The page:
>Please do not misunderstand me but, do you see my point?  Perhaps you cannot
>draw the best candidates because your company is not the best employer?   I
>really don't know so please do not be offended.  I just know that some companies
>and some engineers deserve each other.  When the two match up its great.
>Unfortunately that does not always happen.

It's not my company - they're just currently paying my bills. They're
good employers, cubicles notwithstanding, pay well, they're
leading-edge (3G wireless), and they've got an IPO on the way. The
problem is simply that it's very difficult to find *any* engineers in
the UK at the moment. If anyone wants to relocate to Cambridge mail
me, and I'll give you details. They've got positions in FPGA/ASIC,
DSP, and algorithm development.

Evan
 
Article: 21557
Subject: Re: FPGA openness
From: husby@fnal.gov (Don Husby)
Date: Fri, 24 Mar 2000 19:14:03 GMT
Links: << >>  << T >>  << A >>
"Gary Watson" <gary@nexsan.sex> wrote:
> What would be even more
> amusing is if Altera published the Xilinx bitstream (which no doubt they
> reverse-engineered long ago),

I'm curious to know why you think Altera would spend the effort do decode
Xilinx's bitstream format.  What could they possibly do with it?
The data sheets pretty-much tell you what the internal architecture does.
They know that somewhere in the bit stream, there's a bit that controls
switch X, why would they care which particular bit it is?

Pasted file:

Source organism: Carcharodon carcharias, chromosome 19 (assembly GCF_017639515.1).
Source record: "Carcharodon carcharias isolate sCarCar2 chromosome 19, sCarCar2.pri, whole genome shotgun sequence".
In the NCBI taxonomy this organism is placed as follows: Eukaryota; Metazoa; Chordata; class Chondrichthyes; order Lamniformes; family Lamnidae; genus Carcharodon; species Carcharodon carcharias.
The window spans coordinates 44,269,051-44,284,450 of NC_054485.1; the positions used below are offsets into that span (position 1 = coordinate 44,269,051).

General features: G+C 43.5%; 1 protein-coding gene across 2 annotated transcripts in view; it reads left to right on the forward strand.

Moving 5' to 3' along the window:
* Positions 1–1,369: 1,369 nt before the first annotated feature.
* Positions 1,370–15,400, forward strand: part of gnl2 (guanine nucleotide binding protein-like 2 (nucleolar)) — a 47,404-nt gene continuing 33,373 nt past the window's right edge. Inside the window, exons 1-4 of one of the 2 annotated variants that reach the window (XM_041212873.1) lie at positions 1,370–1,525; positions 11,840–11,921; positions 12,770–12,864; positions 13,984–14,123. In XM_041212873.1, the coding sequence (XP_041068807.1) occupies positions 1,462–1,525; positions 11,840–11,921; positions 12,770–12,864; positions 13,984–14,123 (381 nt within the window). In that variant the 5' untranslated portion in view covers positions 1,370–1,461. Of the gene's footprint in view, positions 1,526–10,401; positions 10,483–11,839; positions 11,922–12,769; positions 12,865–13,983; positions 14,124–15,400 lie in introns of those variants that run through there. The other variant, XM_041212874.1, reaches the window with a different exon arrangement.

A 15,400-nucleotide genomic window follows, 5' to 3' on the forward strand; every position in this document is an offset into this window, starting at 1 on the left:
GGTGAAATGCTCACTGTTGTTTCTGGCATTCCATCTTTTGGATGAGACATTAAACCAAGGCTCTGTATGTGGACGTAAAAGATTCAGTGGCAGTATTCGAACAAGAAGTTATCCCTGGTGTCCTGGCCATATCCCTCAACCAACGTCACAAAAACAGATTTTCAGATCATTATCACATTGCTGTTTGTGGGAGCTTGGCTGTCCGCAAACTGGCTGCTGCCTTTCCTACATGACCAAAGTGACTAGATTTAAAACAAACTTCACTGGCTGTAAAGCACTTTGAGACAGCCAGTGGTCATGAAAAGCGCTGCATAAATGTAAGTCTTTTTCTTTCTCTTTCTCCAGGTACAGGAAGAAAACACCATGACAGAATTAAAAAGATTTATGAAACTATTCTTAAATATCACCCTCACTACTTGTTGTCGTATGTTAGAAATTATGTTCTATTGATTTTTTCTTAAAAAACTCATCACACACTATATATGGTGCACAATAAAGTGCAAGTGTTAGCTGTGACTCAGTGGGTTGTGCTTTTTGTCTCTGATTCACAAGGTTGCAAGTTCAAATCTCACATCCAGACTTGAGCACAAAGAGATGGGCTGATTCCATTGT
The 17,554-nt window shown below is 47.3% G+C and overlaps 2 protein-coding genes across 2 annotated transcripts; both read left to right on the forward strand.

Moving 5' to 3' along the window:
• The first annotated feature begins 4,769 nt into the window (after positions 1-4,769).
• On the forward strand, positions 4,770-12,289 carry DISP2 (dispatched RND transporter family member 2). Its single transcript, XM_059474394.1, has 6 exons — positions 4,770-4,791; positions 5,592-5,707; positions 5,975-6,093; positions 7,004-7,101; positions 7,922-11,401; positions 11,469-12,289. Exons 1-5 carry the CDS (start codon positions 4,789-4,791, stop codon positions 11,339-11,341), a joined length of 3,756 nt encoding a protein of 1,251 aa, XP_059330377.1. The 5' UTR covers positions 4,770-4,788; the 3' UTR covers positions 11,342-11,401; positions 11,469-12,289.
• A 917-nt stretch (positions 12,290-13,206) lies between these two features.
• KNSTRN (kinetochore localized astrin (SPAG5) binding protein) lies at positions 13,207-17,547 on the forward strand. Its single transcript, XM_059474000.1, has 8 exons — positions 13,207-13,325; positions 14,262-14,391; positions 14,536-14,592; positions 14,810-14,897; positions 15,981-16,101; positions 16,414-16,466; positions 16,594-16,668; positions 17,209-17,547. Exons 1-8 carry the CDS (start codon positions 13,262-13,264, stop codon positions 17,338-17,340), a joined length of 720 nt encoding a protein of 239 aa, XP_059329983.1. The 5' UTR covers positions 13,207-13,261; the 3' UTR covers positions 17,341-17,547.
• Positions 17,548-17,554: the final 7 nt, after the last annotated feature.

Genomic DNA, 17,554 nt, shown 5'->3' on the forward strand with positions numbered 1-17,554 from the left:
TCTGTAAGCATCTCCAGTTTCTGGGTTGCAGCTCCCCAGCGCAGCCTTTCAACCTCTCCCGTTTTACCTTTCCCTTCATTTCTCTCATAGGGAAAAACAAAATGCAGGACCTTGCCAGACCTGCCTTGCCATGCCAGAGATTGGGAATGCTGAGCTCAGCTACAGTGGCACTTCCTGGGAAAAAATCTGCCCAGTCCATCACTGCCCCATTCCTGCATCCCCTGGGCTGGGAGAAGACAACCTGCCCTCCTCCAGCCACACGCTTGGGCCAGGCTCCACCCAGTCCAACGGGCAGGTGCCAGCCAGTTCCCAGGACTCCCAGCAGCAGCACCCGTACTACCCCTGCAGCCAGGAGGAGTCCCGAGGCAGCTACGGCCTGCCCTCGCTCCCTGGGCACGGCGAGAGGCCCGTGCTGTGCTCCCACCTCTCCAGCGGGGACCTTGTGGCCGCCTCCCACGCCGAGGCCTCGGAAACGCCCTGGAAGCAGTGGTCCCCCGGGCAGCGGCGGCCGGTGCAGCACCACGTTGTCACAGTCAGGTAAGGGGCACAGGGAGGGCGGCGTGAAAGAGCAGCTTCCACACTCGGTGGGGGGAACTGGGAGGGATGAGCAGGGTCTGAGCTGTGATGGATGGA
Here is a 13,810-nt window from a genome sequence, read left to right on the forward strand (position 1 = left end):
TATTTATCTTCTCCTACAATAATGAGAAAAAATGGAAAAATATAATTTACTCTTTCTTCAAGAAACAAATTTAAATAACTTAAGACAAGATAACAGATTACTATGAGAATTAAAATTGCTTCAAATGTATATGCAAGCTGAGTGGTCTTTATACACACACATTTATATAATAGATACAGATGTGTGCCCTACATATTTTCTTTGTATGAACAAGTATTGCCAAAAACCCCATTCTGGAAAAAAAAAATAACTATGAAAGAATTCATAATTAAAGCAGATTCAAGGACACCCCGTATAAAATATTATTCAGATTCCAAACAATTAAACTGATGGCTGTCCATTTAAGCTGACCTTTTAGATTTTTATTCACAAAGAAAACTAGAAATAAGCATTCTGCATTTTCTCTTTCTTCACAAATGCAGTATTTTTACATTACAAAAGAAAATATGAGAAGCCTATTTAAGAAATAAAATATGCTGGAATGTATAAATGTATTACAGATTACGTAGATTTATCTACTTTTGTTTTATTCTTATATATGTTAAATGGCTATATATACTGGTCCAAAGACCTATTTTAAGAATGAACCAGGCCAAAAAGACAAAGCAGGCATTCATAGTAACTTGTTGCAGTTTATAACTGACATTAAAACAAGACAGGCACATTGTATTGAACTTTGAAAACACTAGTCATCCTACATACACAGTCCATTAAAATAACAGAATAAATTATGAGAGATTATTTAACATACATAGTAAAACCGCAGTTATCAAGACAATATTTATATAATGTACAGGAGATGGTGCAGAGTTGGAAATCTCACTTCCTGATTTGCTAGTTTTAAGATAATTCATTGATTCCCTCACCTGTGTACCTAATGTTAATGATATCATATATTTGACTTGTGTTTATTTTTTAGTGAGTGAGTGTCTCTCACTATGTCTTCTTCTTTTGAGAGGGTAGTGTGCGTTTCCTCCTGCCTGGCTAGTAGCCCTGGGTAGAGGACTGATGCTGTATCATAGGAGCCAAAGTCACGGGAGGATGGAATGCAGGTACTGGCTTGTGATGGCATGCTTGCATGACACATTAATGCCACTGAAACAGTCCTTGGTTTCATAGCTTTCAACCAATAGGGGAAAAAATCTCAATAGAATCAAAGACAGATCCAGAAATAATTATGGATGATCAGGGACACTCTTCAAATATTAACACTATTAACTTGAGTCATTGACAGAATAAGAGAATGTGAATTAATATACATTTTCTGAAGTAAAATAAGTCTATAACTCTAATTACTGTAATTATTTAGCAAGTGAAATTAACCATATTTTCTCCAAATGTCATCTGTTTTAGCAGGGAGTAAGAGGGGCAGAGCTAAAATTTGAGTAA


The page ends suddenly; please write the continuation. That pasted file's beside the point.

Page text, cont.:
--
Don Husby <husby@fnal.gov>             http://www-ese.fnal.gov/people/husby
Fermi National Accelerator Lab                          Phone: 630-840-3668
Batavia, IL 60510                                         Fax: 630-840-5406
Article: 21558
Subject: Re: FPGA openness
From: Peter Alfke <peter@xilinx.com>
Date: Fri, 24 Mar 2000 12:02:01 -0800
Links: << >>  << T >>  << A >>

--------------8AB2FDE5D90CEDA832C4B37C
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Content-Transfer-Encoding: 7bit



Gary Watson wrote:

> Now to throw cold water on what I just said:  There's no way in hell that
> Xilinx wants Greg or anybody else making their tools unnecessary.  As they
> told me back in 1988, Xilinx is first and foremost a software company.

No way!  We make 95% of our revenue from chips. We say that we are a "solutions
company" offering tools, cores, chips, and support. But our revenue comes from
chip sales.

> They
> want to license you their intellectual property in bite-size, 12 month,
> chunks.  Their corporate strategy implies that it would be suicidal to help
> people circumvent their profitable tools.

Wrong again! The tools are hardly profitable, and need not be profitable. They
are expensive in R&D, and they are vital to our chip sales. But they are not a
major stream of revenue.

> What I don't understand is why Xilinx doesn't publish the bitstream format
> for the low-end parts, which only require the $100 software package (which I
> have recently discovered is often given away to prospective customers).  It
> doesn't seem that they stand to lose much revenue.  What would be even more
> amusing is if Altera published the Xilinx bitstream (which no doubt they
> reverse-engineered long ago), and in retaliation, Xilinx published the
> Altera bitstream....

Everything we give out, we have to support. We are, therefore, reluctant to
give out "unnecessary" details: NOT to keep them secret from Altera, NOT to